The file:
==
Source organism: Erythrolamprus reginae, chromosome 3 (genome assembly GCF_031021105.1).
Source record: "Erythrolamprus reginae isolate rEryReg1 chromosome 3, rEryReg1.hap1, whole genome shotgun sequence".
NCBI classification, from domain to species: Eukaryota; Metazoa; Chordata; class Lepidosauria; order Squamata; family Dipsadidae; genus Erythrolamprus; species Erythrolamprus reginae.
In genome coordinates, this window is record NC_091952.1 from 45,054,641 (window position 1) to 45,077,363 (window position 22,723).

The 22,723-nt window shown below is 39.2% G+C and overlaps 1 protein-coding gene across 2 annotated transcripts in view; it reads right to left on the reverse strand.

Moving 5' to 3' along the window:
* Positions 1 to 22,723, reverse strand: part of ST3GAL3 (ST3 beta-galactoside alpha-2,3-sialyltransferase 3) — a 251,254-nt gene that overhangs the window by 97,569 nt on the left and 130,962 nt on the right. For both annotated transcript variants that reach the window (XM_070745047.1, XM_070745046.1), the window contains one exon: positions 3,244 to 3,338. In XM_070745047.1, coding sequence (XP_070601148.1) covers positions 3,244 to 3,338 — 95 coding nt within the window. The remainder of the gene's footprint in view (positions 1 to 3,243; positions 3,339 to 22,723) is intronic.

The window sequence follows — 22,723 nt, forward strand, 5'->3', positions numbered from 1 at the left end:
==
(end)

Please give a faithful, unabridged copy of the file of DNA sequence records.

Source organism: Erythrolamprus reginae, chromosome 3 (genome assembly GCF_031021105.1).
Source record: "Erythrolamprus reginae isolate rEryReg1 chromosome 3, rEryReg1.hap1, whole genome shotgun sequence".
NCBI classification, from domain to species: Eukaryota; Metazoa; Chordata; class Lepidosauria; order Squamata; family Dipsadidae; genus Erythrolamprus; species Erythrolamprus reginae.
In genome coordinates, this window is record NC_091952.1 from 45,054,641 (window position 1) to 45,077,363 (window position 22,723).

The 22,723-nt window shown below is 39.2% G+C and overlaps 1 protein-coding gene across 2 annotated transcripts in view; it reads right to left on the reverse strand.

Moving 5' to 3' along the window:
* Positions 1 to 22,723, reverse strand: part of ST3GAL3 (ST3 beta-galactoside alpha-2,3-sialyltransferase 3) — a 251,254-nt gene that overhangs the window by 97,569 nt on the left and 130,962 nt on the right. For both annotated transcript variants that reach the window (XM_070745047.1, XM_070745046.1), the window contains one exon: positions 3,244 to 3,338. In XM_070745047.1, coding sequence (XP_070601148.1) covers positions 3,244 to 3,338 — 95 coding nt within the window. The remainder of the gene's footprint in view (positions 1 to 3,243; positions 3,339 to 22,723) is intronic.

The window sequence follows — 22,723 nt, forward strand, 5'->3', positions numbered from 1 at the left end: